How to partition your drive with OpenZFS and continue using the FreeBSD Installer
Author: Jonathan Vasquez <firstname.lastname@example.org> Last Updated: 2022-04-29-1600 Tested On: FreeBSD 13-RELEASE (VirtualBox 6.1.22 r144080)
This guide is deprecated. You should use the newer version. I'm still keeping this one available to publicly document some of the mirroring layout steps. You can pick and choose steps from both guides according to your needs.
This small guide will show you how I use the FreeBSD Installer as usual,
but set up my drives with ZFS manually for the installation. This will
use UEFI as well w/ GPT. I will be setting up a RAID10 configuration,
where the swap partition is encrypted and outside of ZFS. After coming
from ZFS on Linux, and knowing the problems (
crashes :() of using a
zvol to be used as swap (Even with optimizations), I've read FreeBSD has
similar problems so I'm avoiding putting swap on there still. I will use
gmirror to mirror the swap so we can utilize all of the drives. You
could technically also just add each swap partition to fstab as well to
have a bigger swap (from what I've read). I will also mirror the FAT32
based EFI partition as well.
NOTE: When I was testing all of this in VirtualBox, I noticed that I
was only able to install FreeBSD in BIOS mode, but I wasn't able to boot the
system successfully afterwards since I received a
zio_read: error 5.
This error occurred even if I did a regular vanilla installation
of FreeBSD 13 as well. If I tried to boot and install FreeBSD in EFI
mode, it wouldn't boot the install iso at all. I had to install the
system in BIOS Mode, and then once setup was complete, I switched back
to EFI mode to actually boot the system. You can enable EFI mode by
going into the VM settings and checking the
Enable EFI (special OSEs Only) box.
I'm not surprised given ZFS was primarily made for GPT layout, and MBR
seems to usually have some issues depending on the hardware, and other
variables. This may also be some weirdness with FreeBSD as well though.
Jason Tubnor also seems to have gotten similar results regarding BIOS vs UEFI systems.
Let the games begin ;D
Download and Boot
- Download FreeBSD and put it on a some device, and boot off of it.
- Start up the installer and follow the steps as normal. Once you get to
the partitioning step, select
Find the drives you need
You can use any of the following:
# sysctl kern.disks or # camcontrol devlist
Adjust the drives to your particular setup
Wipe information on drives if needed.
# gpart destroy -F ada0 (repeat for each drive)
I'm not using labels in my current set up so I will
create the layout once and replicate it with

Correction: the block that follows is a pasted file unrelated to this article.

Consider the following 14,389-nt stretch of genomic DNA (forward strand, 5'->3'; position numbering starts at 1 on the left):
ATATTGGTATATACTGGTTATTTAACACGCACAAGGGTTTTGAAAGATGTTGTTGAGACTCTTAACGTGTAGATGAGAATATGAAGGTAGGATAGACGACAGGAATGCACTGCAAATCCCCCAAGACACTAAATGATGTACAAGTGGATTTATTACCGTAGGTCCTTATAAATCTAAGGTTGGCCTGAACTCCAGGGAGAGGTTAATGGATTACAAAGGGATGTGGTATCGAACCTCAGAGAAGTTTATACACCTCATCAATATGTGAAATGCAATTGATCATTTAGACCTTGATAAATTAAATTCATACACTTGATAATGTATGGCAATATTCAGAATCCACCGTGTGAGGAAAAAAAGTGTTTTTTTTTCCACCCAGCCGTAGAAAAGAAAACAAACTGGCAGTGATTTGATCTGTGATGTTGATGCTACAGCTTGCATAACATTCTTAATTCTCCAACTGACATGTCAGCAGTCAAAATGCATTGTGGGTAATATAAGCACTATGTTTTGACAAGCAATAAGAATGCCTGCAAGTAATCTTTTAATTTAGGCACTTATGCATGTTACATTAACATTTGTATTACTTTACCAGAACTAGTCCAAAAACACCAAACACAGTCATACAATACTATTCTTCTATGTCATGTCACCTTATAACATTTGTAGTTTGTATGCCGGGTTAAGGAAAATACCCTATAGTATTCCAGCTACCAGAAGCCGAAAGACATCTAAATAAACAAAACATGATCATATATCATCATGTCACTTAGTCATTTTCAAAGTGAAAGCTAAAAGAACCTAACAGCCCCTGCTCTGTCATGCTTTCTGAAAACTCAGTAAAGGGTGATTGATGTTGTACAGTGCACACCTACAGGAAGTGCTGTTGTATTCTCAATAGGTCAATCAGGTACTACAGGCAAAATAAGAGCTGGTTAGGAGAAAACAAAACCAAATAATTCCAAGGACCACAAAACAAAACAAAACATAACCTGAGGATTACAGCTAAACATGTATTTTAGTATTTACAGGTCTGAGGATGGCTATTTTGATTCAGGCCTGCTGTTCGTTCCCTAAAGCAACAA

gpart backup | gpart restore.
I will then add the efi partition, swap, and zfs. Afterwards we
will format the efi partition and copy the loader.
Extra section at the end for some steps on Non-UEFI setups)
# gpart create -s gpt ada0 # gpart add -t efi -s 512M ada0 # gpart add -t freebsd-swap -s 4G ada0 # gpart add -t freebsd-zfs ada0
# gpart backup ada0 | gpart restore -F ada1 ada2 ada3 ada4 ada5
Create mirrors for the EFI and swap partitions
# gmirror load # gmirror label -v -b round-robin efi \ /dev/ada0p1 /dev/ada1p1 \ /dev/ada2p1 /dev/ada3p1 \ /dev/ada4p1 /dev/ada5p1 # newfs_msdos -F 32 -c 1 /dev/mirror/efi # mkdir /tmp/efi # mount -t msdosfs /dev/mirror/efi /tmp/efi # mkdir -p /tmp/efi/efi/boot # cp /boot/loader.efi /tmp/efi/efi/boot/bootx64.efi
Create the mirror for the swap as well.
# gmirror label -v -b round-robin swap \ /dev/ada0p2 /dev/ada1p2 \ /dev/ada2p2 /dev/ada3p2 \ /dev/ada4p2 /dev/ada5p2
Add swap and efi mirror info to fstab
Add the swap/efi to fstab. We will use the
.eli extension on the
swap so FreeBSD will automatically encrypt the swap on each boot.
# vi /tmp/bsdinstall_etc/fstab /dev/mirror/swap.eli none swap sw 0 0 /dev/mirror/efi /boot/efi msdosfs rw 0 0
Creating your zpool and corresponding datasets
# zpool create \ -o ashift=12 \ -O compression=on \ -O atime=off \ -m none \ -R /mnt \ tank \ mirror ada0p3 ada1p3 \ mirror ada2p3 ada3p3 \ mirror ada4p3 ada5p3 # zfs create -o mountpoint=/ tank/os # zfs create -o mountpoint=/usr/home tank/home # zfs create -o mountpoint=/usr tank/usr # zfs create -o mountpoint=/usr/ports tank/ports # zfs create -o mountpoint=/var tank/var
Set ZFS root dataset for booting
# zpool set bootfs=tank/os tank
Return back to the installer
Return back to the installer and continue the setup until the end.
Before you exit the installer, at the last window labeled
Live CD option so we can drop back into the shell
and finish adding some last minute configuration.
Log in as
Last minute configuration
Your actual system will still be mounted at
Enable the zfs script to load on start up
Enable ZFS in
rc.conf so your datasets load correctly.
# vi /mnt/etc/rc.conf zfs_enable="YES"
Add required modules to be loaded on boot
We will add
geom_mirror module to the file so that the module
is loaded on boot.
# vi /mnt/boot/loader.conf geom_mirror_load="YES"
You can also check the file and make sure that the installer added
if it didn't, add that line as well.
That's it! You should now have a bootable system with your desired layout.
Go ahead and type
reboot. Enjoy ;).
If you are not doing a UEFI install, then you'll need to substitute the efi related steps for the following:
# gpart add -t freebsd-boot -s 512k ada0
Install bootcode to each of the drives that can be used for boot:
# gpart bootcode -b /boot/pmbr -p /boot/gptzfsboot -i 1 ada0